A taxi driver’s reflections

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On 5th Aug 2014, I took out my i40 taxi from Komoco. It’s now one full year. My contract with the taxi operator is over. I could return the taxi anytime if I do not want to carry on driving taxi. My options are now open. I now have a choice whether to continue driving taxi to earn a decent living or move on to another job.

I would like to take this opportunity to reflect on my trials and tribulations during this one year period as a hirer. I drive 7 days a week on the day shift from 6am to 6pm. On average I clock about 250km per day with about 15 to 20 trips. That’s about 20 passengers a day if we include some of the trips with more than one passenger. I could lay claim that I ferry about 600 passengers in a month. For the whole of one year, it’s approximately more than 7,000 passengers! Yup, I meet all kinds of people from the lowest food chain to the highest – the good, bad and ugly of humanity so to speak. Some of the interesting encounters I’ve previously blogged about and published on this blog. Of course, there are so many other interesting real life stories to blog about if only I have the time. I’ll come to that later.

Let’s analyze this taxi trade. Is it suitable for everyone? Unless they change the rule, only citizens can apply for a vocational license to drive a taxi. From my experience and conversations with other fellow taxi drivers, this profession is only suitable for the middle age preferably above 40 yrs. The best age to enter this profession is between 45 yrs to 50 yrs. It is definitely no go for those younger ones. Reason is that there is no CPF, no annual leave, bonus or sick leave etc. You need CPF to buy a flat, build up your nest egg for retirement, medisave etc. As such, you will need to build up your CPF first by working in a company. Taxi drivers do not have all these. Their daily takings are in hard cash. Not easy to save for the raining days.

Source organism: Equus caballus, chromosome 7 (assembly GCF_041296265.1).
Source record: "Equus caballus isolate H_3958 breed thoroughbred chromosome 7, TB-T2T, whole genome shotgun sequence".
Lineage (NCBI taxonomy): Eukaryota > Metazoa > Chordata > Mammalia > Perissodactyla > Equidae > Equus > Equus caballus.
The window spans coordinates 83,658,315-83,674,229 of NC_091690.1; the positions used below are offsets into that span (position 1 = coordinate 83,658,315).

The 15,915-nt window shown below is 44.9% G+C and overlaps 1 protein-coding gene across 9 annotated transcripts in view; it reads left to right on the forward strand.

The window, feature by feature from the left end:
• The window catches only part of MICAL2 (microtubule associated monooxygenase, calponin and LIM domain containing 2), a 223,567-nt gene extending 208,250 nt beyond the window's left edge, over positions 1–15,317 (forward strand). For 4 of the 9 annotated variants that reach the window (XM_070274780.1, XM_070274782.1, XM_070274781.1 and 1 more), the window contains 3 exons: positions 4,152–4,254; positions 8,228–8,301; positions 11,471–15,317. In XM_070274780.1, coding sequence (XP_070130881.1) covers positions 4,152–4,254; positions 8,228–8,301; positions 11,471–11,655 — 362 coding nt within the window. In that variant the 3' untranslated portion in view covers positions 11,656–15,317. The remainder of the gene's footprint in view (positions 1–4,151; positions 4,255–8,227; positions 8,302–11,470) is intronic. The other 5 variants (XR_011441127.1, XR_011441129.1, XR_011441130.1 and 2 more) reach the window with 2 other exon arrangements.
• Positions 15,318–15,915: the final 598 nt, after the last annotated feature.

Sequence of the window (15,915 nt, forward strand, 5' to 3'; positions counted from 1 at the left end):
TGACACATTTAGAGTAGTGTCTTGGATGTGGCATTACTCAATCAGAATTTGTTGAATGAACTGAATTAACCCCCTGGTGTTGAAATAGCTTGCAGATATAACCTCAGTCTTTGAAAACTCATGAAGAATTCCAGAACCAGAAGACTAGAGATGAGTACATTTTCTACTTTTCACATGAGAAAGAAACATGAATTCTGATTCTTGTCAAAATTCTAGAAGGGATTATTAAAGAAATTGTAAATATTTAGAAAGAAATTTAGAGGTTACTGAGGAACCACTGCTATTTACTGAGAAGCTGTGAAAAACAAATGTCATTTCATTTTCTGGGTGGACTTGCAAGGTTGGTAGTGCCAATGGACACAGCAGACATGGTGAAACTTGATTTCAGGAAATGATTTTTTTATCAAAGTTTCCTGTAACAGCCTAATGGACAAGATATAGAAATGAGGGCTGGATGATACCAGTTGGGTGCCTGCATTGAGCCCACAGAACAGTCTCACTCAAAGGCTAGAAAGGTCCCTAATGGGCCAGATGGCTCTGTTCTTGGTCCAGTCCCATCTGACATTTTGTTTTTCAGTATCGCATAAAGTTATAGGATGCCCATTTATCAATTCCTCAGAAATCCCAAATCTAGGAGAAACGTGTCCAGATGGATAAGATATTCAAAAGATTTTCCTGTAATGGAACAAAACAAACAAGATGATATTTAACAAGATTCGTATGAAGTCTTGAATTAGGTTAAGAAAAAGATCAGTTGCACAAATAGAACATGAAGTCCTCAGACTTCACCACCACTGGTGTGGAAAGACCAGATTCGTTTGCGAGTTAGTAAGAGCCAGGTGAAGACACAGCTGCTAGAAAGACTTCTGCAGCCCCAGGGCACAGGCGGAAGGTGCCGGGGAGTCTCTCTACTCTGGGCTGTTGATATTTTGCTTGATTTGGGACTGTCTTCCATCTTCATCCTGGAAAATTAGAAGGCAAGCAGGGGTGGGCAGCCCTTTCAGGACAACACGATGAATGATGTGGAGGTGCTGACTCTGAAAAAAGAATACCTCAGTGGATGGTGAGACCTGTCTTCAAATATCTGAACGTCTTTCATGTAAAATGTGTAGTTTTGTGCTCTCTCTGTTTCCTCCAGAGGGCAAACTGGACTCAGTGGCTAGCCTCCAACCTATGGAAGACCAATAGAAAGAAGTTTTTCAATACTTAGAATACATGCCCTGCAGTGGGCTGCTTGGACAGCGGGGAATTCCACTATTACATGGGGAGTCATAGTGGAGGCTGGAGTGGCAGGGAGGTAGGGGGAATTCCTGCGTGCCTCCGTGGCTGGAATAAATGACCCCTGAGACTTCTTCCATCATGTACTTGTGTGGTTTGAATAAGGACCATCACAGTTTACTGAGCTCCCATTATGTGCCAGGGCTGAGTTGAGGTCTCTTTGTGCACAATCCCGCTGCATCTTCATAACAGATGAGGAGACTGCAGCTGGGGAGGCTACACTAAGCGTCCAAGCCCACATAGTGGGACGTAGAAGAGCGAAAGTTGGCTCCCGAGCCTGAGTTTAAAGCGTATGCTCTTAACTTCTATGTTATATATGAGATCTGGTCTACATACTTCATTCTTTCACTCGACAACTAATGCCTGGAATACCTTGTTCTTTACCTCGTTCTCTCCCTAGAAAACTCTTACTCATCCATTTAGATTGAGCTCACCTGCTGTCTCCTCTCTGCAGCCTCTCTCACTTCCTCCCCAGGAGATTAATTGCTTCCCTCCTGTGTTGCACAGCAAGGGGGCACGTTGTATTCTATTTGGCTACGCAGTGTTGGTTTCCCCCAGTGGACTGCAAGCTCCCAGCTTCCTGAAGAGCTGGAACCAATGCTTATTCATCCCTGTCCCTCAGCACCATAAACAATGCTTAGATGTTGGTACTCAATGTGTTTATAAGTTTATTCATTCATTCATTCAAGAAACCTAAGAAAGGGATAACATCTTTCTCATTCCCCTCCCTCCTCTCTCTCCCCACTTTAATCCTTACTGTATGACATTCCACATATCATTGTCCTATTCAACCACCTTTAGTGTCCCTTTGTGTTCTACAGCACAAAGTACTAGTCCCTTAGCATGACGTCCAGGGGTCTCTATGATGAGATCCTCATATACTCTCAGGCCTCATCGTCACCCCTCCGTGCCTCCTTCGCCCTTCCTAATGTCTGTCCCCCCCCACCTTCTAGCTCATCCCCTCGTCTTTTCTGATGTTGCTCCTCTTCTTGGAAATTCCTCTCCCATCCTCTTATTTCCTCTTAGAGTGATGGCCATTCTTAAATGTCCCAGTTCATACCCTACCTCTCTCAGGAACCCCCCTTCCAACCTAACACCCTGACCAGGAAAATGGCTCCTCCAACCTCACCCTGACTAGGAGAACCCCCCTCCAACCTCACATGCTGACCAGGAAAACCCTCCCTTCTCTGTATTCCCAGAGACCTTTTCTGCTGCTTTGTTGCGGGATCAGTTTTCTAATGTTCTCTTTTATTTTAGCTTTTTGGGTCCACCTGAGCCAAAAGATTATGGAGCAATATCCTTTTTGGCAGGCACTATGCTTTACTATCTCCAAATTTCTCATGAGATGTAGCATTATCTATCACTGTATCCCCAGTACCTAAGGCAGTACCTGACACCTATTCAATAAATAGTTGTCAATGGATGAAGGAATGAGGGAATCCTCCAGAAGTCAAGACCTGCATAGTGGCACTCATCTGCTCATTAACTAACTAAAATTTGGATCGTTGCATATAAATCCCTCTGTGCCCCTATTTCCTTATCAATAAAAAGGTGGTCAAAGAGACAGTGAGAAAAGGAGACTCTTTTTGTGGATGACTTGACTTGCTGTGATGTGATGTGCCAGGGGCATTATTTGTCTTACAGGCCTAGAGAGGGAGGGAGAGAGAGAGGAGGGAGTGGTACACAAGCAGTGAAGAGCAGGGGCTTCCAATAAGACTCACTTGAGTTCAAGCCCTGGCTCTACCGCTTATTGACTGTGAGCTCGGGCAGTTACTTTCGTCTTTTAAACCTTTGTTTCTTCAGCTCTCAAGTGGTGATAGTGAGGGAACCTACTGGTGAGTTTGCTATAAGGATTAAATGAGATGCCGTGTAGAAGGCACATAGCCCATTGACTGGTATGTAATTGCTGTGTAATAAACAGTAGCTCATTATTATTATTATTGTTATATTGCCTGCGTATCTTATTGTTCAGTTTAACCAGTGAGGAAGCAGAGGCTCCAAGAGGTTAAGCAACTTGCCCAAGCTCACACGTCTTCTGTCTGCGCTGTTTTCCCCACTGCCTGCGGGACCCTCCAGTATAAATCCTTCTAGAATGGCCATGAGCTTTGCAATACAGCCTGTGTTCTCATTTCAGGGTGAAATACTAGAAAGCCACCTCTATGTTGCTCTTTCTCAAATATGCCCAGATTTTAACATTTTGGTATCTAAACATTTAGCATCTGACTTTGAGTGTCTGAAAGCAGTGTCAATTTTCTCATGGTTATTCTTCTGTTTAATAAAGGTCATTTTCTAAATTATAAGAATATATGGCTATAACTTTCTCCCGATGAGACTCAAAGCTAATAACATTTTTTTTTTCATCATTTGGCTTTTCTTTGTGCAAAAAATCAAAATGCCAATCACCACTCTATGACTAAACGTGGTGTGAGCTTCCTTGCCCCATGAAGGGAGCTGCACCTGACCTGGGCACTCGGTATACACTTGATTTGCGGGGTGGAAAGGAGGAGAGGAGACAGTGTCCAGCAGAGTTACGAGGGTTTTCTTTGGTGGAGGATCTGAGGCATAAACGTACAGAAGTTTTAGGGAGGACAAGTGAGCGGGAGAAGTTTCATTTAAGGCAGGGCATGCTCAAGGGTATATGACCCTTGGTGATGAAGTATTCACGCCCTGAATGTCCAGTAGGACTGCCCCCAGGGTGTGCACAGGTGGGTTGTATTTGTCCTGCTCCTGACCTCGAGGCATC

Some may say that after retirement from a normal job, maybe could consider taxi as a post-retirement career. Taxi driver – subject to medical requirements, is allowed to drive till 75 yrs. Lao Si from EM put it succinctly when we had a mini conference about taxi driving. He said that if he were to retire at 62 yrs, he would not consider taxi as a career option even though he has driving license. Driving taxi especially at such an advanced age is not easy. Taxi drivers face all kinds of traffic summons if you are not careful especially now with cameras all over the place. Whatever you earn may not be enough to pay all the summons. What about safety considerations?

When you are older, your eyesight and reflexes are slow. If you are not alert, it may cost your life. The moment you sit in the driving seat of a taxi, the beautiful super highways and smoothly paved roads in front of you are minefields. One wrong step, game over! No second chance lah! I would add that if you are older, your memory may not be as good cuz you will need to remember the tons of landmarks and routes in order to earn a decent living as a professional taxi driver.

But it seems that nowadays no need taxi vocational license or any formal training, one could still ferry passengers around in a private car. Are we back to those days where “pirate” taxis roam the streets? Remember those unlicensed taxis or “pak ong che?”